I’m staying active, swimming between 2,000 and 2,500 meters about three times a week, running about three times a week and biking twice.  While I am grateful that I am able to get out and do these things, and I accept that my body is fighting more important battles at the moment, it’s sometimes frustrating and even a bit depressing to see how slow I am when I compare myself to what I was able to do before my surgery in April.

Some pics, just because I can still find time for me to enjoy the summer.  Everyone should have this much fun at an 80th birthday party!  Happy birthday, Lou Hansen.

On the treatment front, I survived the first 4 rounds of chemotherapy and 5 is coming up this Wednesday.  I have had minimal side effects to the “AC” (Doxorubicin and Cyclophosphamide) portion of my treatment.  A change came last Saturday when I woke up with horrible sensations in my feet and even worse in my hands.  The only way I can describe it is that my feet felt like I had run a really hard marathon and my hands felt like I had carried too many of those plastic supermarket shoppings bags that were heavy.  Not life-altering but definitely a difficulty.  A couple of times it was so bad I found myself with a headache as a result.  Calls to the doctor’s office led me to learn that there really isn’t much that can be done about it, I just have to suffer through the temporary neuropathy.  When asked by the doctor’s office if I was in pain, I couldn’t say yes — I’ve done much worse to myself by my own doing in the past, and quite often I’ve paid a lot of money to do so.  The only possible treatment offered was acupuncture, which I had scheduled for last Thursday with my long time friend, Shelby Sickles of Harmonious Balance.  The neuropathy in my feet is greatly minimized and my hands are better, although the right still bothers me more than the left hand.   I realize all this can change once we have another round of chemo, but I’ve scheduled acupuncture for once a week at least through the rest of my treatments, the last of which is on August 15.

Which brings me to treatment #5 this coming Wednesday.  This starts the switch to the Taxol (Paclitataxel) treatments.  The actual “drip” part of this treatment is much longer than the first four of AC which had been described as taking an hour, but in reality was more like two hours in the room and an hour and a half with an IV in my arm.  Lots of questions floating around in my head:  will I be one of the “rare” patients who are allergic to the drug?  Apparently, Taxol can cause a very quick and severe reaction if I am allergic.  So much so that first I’ll be heavily dosed with Benadryl and then have a nurse sitting in the room at the ready just in case.  Add to that the fact that I truly don’t remember the last time I sat still for four or even three hours and it’s all something I just can’t wait to start.  And yes, I am being sarcastic.  I actually had a thought today on my run — I wonder if I could bring my bike and a trainer to pass the time?  I mentioned this to Bryan, he just shook his head and said no.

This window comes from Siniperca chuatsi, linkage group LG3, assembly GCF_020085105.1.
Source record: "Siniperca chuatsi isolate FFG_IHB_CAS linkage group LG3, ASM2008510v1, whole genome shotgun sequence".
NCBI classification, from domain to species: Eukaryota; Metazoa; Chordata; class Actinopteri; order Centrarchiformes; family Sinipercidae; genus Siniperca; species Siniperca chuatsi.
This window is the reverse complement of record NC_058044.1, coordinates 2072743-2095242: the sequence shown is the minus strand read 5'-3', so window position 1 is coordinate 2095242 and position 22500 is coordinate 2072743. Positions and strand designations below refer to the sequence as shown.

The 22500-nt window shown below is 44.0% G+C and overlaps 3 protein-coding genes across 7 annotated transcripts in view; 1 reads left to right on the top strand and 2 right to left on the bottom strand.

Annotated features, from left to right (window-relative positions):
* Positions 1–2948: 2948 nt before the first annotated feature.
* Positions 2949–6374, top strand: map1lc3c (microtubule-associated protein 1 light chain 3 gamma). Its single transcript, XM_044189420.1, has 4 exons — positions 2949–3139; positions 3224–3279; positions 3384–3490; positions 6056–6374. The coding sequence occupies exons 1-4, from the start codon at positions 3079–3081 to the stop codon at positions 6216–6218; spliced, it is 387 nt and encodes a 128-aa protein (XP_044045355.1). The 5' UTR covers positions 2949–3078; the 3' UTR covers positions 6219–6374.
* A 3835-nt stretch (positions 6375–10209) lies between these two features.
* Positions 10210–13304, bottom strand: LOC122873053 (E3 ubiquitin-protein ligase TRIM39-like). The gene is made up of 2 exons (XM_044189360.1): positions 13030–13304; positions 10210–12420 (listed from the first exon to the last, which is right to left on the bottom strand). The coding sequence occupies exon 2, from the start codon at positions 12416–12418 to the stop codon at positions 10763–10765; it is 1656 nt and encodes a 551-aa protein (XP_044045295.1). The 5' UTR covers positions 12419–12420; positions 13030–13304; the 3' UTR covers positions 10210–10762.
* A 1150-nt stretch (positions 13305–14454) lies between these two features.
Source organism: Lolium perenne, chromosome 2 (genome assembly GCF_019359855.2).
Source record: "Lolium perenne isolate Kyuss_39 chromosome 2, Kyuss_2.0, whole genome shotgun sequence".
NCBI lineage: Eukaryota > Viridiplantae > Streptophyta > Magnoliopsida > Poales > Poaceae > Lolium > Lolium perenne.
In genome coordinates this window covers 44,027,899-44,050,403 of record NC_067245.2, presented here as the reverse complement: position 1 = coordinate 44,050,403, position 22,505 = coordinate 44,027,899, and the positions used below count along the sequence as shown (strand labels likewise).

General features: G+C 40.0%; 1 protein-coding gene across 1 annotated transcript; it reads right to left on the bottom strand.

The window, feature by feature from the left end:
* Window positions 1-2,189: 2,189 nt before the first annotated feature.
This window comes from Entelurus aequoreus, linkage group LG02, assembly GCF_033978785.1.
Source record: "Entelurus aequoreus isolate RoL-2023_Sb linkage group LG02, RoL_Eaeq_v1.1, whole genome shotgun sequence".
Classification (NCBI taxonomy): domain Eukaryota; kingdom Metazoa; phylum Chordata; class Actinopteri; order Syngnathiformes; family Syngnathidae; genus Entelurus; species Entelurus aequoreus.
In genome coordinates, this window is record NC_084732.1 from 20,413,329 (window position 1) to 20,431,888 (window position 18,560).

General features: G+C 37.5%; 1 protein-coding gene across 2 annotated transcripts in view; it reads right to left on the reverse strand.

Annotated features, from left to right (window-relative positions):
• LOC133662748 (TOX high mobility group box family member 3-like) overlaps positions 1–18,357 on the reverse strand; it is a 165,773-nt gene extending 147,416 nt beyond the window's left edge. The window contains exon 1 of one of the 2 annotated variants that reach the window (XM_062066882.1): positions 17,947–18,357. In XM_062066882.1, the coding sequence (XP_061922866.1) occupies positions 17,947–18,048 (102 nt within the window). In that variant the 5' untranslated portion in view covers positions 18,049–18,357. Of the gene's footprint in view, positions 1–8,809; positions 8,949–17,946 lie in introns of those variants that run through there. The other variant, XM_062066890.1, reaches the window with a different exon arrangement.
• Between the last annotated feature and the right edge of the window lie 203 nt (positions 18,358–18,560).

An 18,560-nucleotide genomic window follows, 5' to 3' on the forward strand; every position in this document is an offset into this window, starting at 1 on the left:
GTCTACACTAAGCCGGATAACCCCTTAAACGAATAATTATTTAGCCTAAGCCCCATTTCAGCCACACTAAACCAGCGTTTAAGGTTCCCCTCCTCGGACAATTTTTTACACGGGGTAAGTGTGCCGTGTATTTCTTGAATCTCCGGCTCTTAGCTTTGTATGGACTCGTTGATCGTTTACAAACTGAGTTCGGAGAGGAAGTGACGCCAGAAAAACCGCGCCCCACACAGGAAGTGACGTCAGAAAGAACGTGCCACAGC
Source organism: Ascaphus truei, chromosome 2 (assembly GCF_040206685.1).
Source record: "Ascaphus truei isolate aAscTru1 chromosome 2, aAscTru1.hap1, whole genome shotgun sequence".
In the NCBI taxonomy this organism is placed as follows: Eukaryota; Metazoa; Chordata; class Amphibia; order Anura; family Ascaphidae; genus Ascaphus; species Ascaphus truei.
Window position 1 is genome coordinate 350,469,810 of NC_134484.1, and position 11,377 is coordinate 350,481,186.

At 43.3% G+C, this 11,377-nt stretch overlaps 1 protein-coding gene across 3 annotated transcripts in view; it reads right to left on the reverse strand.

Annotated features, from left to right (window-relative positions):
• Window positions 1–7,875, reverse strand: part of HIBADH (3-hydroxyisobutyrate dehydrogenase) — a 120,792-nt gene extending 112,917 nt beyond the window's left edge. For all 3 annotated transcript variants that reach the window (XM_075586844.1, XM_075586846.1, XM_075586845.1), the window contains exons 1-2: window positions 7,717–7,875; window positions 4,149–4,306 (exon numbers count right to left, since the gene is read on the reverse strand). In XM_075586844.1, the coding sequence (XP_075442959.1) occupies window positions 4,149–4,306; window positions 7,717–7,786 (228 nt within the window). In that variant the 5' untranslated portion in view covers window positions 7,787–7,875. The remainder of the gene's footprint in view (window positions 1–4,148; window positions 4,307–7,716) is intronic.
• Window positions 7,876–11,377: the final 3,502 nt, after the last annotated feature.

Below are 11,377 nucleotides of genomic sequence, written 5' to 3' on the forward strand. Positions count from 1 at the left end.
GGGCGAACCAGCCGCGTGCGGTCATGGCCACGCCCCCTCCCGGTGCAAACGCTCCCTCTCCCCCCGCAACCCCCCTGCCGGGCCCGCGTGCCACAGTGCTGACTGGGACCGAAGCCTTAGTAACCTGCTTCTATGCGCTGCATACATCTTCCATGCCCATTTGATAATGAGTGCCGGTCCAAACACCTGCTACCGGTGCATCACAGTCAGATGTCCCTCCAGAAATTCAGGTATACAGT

More “good” news to add — continuing in my “GSD” fashion, I’ve managed to get my radiation set-up and treatments on the calendar.  The “simulation” appointment is on August 21st and my first of 20 rounds of radiation will start on August 28th.  Twenty business days of treatments should bring this all to a close on September 25th.   Radiation brings a whole other set of risks and issues, but I’ll deal with them after I see how this Wednesday goes and how “lucky” I continue to be.

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Something I am truly looking forward to — a trip to Lake Placid to spectate at IRONMAN Lake Placid.  Yes, this is the race I had planned on doing this year and was looking forward to training for with my friend Ben.  That training together didn’t happen except for some swim workouts, with abbreviated distances and pacing on my part.  But, I’ll be there to cheer for him and so many other friends.  I also hope to get some swims and bikes and runs while I’m there, maybe even a paddle or two.   But, I am especially excited that I will still be able to work with Mike Reilly at the finish line, doing my part to make sure that everyone who crosses that finish line hears the magic words “You are an Ironman!”